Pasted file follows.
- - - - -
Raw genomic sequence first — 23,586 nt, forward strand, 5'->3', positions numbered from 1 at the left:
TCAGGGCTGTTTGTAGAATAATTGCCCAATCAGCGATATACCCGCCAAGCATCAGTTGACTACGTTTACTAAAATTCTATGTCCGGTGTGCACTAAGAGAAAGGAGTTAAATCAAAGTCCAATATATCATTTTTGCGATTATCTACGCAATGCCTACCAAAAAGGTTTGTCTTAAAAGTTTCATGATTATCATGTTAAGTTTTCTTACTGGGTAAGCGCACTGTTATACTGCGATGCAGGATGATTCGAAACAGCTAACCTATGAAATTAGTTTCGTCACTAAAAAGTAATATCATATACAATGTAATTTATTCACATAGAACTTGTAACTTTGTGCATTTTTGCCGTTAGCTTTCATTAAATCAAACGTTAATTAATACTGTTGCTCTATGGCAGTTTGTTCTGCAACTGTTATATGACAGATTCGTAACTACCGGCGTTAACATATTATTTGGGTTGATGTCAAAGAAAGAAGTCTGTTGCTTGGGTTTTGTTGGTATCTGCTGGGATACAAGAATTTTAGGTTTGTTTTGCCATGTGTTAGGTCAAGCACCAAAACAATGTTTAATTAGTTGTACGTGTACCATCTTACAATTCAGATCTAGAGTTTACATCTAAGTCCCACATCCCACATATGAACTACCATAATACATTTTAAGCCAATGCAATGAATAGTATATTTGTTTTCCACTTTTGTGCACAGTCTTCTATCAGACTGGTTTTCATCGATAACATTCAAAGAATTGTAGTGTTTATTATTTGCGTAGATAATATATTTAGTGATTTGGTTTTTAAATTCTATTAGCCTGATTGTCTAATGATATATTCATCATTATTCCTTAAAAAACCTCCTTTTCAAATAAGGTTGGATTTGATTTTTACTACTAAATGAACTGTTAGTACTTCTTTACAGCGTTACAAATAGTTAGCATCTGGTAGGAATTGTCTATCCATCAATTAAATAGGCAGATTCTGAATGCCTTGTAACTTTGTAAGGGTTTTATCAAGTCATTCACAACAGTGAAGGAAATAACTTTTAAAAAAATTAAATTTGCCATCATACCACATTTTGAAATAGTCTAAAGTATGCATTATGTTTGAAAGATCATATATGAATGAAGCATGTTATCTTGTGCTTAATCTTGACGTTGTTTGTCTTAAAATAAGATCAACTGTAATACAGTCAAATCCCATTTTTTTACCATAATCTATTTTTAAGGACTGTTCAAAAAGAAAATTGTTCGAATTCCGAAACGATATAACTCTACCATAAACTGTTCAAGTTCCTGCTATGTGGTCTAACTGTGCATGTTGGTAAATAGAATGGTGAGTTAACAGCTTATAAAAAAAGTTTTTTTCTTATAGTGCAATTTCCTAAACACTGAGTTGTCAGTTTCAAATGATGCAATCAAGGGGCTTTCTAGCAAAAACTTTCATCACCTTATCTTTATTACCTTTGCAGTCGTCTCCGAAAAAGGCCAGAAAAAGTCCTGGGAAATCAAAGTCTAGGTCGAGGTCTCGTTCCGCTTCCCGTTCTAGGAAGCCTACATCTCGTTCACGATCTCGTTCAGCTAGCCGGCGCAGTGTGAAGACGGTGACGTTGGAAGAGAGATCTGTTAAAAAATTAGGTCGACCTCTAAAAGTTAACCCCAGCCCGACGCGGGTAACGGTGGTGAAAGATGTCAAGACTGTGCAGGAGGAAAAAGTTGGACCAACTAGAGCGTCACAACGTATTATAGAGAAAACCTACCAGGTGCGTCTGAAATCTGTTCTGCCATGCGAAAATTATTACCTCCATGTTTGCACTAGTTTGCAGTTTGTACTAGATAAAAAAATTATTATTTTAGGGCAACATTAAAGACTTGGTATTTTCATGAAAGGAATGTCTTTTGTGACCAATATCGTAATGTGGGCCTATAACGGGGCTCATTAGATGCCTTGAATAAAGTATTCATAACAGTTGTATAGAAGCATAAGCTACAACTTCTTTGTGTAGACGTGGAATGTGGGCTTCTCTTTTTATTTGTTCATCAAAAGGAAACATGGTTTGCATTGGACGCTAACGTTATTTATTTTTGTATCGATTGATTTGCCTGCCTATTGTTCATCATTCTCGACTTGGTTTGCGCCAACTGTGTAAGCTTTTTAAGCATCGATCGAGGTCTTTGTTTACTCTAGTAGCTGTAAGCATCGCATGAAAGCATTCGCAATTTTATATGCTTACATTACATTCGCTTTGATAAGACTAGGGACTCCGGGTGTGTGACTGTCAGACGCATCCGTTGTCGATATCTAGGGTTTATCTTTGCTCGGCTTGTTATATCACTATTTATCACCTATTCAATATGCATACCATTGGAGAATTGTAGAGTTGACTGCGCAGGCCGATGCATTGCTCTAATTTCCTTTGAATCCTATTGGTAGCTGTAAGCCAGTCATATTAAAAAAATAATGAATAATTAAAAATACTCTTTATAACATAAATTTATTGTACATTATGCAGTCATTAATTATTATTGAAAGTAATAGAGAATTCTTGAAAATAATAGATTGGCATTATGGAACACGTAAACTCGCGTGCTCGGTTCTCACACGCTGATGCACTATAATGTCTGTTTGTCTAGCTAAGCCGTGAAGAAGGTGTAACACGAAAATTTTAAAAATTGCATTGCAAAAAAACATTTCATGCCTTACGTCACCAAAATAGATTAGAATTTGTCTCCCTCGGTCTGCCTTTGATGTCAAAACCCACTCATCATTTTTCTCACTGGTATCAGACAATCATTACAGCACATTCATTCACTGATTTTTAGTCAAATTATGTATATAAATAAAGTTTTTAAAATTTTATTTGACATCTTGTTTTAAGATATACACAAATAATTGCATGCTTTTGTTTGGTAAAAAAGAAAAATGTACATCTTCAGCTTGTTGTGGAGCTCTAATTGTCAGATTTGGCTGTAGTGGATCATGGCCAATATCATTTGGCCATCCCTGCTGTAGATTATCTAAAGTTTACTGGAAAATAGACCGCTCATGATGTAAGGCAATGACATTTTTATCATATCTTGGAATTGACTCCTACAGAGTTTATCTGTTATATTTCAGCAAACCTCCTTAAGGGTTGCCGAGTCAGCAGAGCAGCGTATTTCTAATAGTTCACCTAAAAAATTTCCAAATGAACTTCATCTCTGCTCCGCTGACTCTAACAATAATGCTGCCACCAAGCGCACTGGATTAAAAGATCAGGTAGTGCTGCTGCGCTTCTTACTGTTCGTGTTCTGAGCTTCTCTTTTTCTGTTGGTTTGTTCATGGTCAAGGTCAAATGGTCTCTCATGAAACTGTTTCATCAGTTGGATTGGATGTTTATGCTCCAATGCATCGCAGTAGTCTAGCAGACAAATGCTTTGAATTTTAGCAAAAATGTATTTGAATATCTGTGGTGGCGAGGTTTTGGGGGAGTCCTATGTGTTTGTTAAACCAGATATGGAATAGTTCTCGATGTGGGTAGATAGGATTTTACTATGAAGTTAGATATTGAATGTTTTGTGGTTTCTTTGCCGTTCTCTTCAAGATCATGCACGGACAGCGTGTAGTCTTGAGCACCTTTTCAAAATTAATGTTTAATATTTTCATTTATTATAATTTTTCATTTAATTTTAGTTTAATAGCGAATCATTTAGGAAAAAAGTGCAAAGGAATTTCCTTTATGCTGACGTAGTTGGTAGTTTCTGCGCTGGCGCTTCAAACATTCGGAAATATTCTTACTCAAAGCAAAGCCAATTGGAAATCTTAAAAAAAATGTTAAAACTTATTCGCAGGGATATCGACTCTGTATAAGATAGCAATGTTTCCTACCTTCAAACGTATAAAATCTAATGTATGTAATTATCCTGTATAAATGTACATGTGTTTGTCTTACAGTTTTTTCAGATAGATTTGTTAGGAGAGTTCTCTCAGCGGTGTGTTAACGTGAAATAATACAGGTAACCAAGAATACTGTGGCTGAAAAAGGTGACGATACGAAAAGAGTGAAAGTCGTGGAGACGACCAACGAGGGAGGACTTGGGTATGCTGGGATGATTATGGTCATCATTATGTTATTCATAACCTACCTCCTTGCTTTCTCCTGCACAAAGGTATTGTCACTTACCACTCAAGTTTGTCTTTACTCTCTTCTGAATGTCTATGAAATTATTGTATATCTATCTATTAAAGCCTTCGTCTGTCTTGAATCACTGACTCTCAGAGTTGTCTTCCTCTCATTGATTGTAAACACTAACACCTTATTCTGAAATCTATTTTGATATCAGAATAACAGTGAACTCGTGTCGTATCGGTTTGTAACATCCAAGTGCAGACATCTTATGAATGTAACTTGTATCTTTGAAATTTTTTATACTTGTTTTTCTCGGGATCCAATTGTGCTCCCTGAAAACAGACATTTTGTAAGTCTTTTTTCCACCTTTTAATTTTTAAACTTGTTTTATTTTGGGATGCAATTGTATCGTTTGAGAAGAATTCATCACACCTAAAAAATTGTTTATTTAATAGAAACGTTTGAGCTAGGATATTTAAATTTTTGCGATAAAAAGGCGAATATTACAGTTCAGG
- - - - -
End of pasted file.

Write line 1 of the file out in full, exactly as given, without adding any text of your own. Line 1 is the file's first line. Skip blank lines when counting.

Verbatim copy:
Raw genomic sequence first — 23,586 nt, forward strand, 5'->3', positions numbered from 1 at the left: